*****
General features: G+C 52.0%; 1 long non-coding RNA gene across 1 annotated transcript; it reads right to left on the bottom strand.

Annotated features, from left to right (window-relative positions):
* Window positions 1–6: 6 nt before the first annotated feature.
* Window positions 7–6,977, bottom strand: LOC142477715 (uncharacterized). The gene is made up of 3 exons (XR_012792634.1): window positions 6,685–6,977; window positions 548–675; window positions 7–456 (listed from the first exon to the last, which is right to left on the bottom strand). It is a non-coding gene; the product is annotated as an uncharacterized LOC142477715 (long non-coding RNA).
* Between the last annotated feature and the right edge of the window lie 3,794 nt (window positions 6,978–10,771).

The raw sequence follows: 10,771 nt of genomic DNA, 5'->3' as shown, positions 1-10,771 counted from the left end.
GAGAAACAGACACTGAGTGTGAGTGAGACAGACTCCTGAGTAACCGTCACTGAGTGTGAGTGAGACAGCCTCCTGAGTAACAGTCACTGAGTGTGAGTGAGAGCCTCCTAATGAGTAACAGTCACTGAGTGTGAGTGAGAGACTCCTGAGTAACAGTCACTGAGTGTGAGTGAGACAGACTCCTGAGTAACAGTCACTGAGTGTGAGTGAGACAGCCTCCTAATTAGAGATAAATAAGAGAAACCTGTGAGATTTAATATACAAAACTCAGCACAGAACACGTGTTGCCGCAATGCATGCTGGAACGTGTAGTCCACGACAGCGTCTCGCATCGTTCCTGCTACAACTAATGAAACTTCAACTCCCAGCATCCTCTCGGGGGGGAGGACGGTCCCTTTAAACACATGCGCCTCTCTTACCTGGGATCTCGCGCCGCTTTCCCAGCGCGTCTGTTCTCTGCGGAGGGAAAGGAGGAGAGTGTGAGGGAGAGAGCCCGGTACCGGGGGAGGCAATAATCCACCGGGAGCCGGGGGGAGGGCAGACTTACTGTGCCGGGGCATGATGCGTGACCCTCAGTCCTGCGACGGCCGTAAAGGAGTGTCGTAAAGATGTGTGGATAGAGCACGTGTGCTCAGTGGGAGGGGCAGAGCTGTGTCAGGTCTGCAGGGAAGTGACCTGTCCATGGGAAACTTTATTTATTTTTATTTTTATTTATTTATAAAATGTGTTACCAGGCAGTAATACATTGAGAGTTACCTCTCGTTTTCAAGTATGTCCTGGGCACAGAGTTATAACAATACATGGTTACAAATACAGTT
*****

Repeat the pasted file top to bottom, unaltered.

General features: G+C 52.0%; 1 long non-coding RNA gene across 1 annotated transcript; it reads right to left on the bottom strand.

Annotated features, from left to right (window-relative positions):
* Window positions 1–6: 6 nt before the first annotated feature.
* Window positions 7–6,977, bottom strand: LOC142477715 (uncharacterized). The gene is made up of 3 exons (XR_012792634.1): window positions 6,685–6,977; window positions 548–675; window positions 7–456 (listed from the first exon to the last, which is right to left on the bottom strand). It is a non-coding gene; the product is annotated as an uncharacterized LOC142477715 (long non-coding RNA).
* Between the last annotated feature and the right edge of the window lie 3,794 nt (window positions 6,978–10,771).

The raw sequence follows: 10,771 nt of genomic DNA, 5'->3' as shown, positions 1-10,771 counted from the left end.
GAGAAACAGACACTGAGTGTGAGTGAGACAGACTCCTGAGTAACCGTCACTGAGTGTGAGTGAGACAGCCTCCTGAGTAACAGTCACTGAGTGTGAGTGAGAGCCTCCTAATGAGTAACAGTCACTGAGTGTGAGTGAGAGACTCCTGAGTAACAGTCACTGAGTGTGAGTGAGACAGACTCCTGAGTAACAGTCACTGAGTGTGAGTGAGACAGCCTCCTAATTAGAGATAAATAAGAGAAACCTGTGAGATTTAATATACAAAACTCAGCACAGAACACGTGTTGCCGCAATGCATGCTGGAACGTGTAGTCCACGACAGCGTCTCGCATCGTTCCTGCTACAACTAATGAAACTTCAACTCCCAGCATCCTCTCGGGGGGGAGGACGGTCCCTTTAAACACATGCGCCTCTCTTACCTGGGATCTCGCGCCGCTTTCCCAGCGCGTCTGTTCTCTGCGGAGGGAAAGGAGGAGAGTGTGAGGGAGAGAGCCCGGTACCGGGGGAGGCAATAATCCACCGGGAGCCGGGGGGAGGGCAGACTTACTGTGCCGGGGCATGATGCGTGACCCTCAGTCCTGCGACGGCCGTAAAGGAGTGTCGTAAAGATGTGTGGATAGAGCACGTGTGCTCAGTGGGAGGGGCAGAGCTGTGTCAGGTCTGCAGGGAAGTGACCTGTCCATGGGAAACTTTATTTATTTTTATTTTTATTTATTTATAAAATGTGTTACCAGGCAGTAATACATTGAGAGTTACCTCTCGTTTTCAAGTATGTCCTGGGCACAGAGTTATAACAATACATGGTTACAAATACAGTT